Security Concerns Arise as Brownsville MPP Hearings Start
BROWNSVILLE - Concerns are surfacing just as the first hearings were held at the temporary immigration courtrooms at the Gateway International Bridge in Brownsville.
The hearings are part of the Migrant Protection Protocols (MPP), also known as Remain in Mexico.
Only two of the six scheduled respondents, migrants under MPP, showed up to their hearings at the temporary facility.
The facility is made up of 56 virtual courtrooms, some are dedicated to mass hearings and some are designated for individual cases.
Although the migrants show up to the tent courtrooms, they are connected with an immigration judge who is physically at another site.
During the court hearings today, Immigration Judge Delia Gonzalez presided over the cases from her Harlingen office.
The media and attorneys were allowed to observe the proceedings.
During the nearly two-hour process for the two migrants, there was troubleshooting of the audio and seating to ensure all heard the judge through the translator who was present at the Harlingen courtroom.
The judge also had questions about the tent courtroom capacity once the groups who showed up increase. Staff and migrants also had questions about how certain documents would be filed so the court would receive the documents migrants presented at the off-site courtroom.
Some of the documents needed would be scanned, but the question as to how the migrants would send documents to all the proper agencies was left unresolved.
The migrants denied the opportunity to have their initial hearings rescheduled to give them time to find legal counsel; they opted to continue without one.
Judge Gonzalez found they were both in the country illegally and instructed them they could file for asylum.
They received instructions of what they would have to do to fill out an asylum application form, I-589 applications, and the required attached documents.
All documents will have to be translated into English and must have a certificate of translation. Both were given a second court date for Oct. 17 when they will have to turn in their applications.
After that, they will have another court date to have their trial on their merits where the judge determines if they have a claim to asylum.
The other four respondents who did not show up were immediately placed into removal proceedings, though their whereabouts are suspected to be in Mexico since they are under MPP.
Migrants under the program are staying at the Gateway International Bridge grounds on the Mexican side, at hotels or shelters in Matamoros.
They are asked to make their way to the bridge as early as 4:00 a.m. in a Mexican state still considered a 'Do Not Travel' state by the Department of State.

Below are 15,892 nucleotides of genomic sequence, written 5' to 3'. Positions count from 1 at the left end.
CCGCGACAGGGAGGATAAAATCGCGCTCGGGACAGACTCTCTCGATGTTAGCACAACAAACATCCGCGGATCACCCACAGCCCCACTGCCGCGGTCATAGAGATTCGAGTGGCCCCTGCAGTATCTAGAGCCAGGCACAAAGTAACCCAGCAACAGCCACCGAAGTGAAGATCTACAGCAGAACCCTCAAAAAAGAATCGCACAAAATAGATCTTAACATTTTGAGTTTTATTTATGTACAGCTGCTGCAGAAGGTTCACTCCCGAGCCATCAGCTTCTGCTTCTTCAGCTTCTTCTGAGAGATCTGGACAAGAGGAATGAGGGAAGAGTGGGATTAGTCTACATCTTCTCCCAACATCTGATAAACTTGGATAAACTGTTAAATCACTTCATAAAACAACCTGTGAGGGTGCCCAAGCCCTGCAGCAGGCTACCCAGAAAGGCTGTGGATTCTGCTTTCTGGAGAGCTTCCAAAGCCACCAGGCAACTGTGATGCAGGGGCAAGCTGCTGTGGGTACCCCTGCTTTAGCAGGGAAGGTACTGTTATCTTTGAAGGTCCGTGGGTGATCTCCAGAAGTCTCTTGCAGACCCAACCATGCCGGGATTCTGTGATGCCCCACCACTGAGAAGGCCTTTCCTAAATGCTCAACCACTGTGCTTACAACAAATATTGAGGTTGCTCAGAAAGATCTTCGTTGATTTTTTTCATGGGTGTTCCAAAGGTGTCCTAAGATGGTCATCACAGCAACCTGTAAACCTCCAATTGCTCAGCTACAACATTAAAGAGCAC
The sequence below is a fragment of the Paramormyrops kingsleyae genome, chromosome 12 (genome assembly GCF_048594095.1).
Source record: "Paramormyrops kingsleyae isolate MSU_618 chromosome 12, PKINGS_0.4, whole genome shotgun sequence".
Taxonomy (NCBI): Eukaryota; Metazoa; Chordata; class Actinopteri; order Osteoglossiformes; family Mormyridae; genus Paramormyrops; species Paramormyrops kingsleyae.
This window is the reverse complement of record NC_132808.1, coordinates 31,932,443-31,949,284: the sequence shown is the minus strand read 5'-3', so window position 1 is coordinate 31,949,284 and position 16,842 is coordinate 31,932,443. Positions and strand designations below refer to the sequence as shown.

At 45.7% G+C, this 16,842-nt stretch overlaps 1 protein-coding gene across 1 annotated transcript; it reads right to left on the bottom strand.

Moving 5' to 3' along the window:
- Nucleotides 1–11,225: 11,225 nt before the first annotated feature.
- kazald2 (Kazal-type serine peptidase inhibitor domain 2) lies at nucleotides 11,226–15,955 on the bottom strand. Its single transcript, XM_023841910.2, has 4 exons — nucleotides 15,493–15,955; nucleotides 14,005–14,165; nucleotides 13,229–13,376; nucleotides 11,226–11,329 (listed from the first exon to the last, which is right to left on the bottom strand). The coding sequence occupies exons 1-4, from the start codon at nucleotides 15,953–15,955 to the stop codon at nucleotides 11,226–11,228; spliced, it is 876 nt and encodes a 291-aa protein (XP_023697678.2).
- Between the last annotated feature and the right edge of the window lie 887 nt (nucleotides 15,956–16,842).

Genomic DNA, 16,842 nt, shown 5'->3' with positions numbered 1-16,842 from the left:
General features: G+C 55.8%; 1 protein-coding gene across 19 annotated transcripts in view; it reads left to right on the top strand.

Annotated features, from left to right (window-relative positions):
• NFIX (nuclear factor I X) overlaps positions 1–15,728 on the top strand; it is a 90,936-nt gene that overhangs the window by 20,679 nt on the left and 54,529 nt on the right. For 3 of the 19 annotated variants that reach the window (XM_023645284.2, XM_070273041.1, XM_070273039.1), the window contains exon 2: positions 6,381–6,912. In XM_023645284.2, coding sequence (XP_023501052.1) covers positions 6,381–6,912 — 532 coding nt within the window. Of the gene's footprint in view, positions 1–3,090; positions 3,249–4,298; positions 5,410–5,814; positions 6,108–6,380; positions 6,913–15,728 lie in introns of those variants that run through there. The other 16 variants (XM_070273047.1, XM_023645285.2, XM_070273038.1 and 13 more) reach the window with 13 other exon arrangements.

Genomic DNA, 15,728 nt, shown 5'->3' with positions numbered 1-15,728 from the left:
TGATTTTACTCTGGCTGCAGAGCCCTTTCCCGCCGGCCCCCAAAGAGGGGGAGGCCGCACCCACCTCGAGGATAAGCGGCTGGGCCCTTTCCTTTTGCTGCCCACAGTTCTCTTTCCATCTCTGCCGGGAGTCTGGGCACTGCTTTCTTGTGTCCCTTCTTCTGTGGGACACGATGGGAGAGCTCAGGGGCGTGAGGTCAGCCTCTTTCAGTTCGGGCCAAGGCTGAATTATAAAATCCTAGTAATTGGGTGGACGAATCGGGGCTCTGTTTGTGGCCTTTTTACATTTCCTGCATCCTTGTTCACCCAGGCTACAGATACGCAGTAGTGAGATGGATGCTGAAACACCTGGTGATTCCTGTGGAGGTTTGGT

This applies to the other migrants also under the program in northern Tamaulipas, Nuevo Laredo.
They started hearing at their smaller, but similar facility on Wednesday.
Migrants afraid to return to Mexico after their initial hearings can express that to officers.
A CBP official told reporters Wednesday, "Coming out of the mass hearing, they claim a fear of going back to Mexico, they have an opportunity to talk to an asylum officer who determines whether or not there are merits to their claim."
In Brownsville's first hearing, the opportunity to express that didn't come up. Jodi Goodwin was in the courtroom to witness the hearings and says,
"The immigration judge did not ask if they were afraid of returning to Mexico. No indication whatsoever that they could request a non refoulement interview was made."
She explains even when a non refoulement interview is granted, they are rarely successful.
"There's over 42,000 people who have been sent back and I think that we can count less than fifty people that have been taken out of MPP based on NR and that across the entire southwest border," she says.
American Immigration Council Policy Analyst Aaron Reichlin-Melnick says the bar to be taken off MPP is set too high.
"They won't send someone back to Mexico if it is "more likely than not", that means greater than a 50-percent chance that the person would be subject to torture or to persecution on account of race, religion, nationality, political opinion or membership in a particular social group once back in Mexico," he says.
That standard is based on one previously established for migrants seeking permanent relief from removal, he added.
The circumstances between the original use and how it's being applied under MPP is different, because in the original process "it's a court process that takes occurs in front of a judge, people are represented, they have access to lawyers, and they can present evidence and they can argue their case.
Here, these interviews are occurring in front of a single asylum officer," he says.
The hearings start in trickles this week and within two weeks, DHS officials say they will be running at full capacity having hundreds of migrants a day, if they show up.
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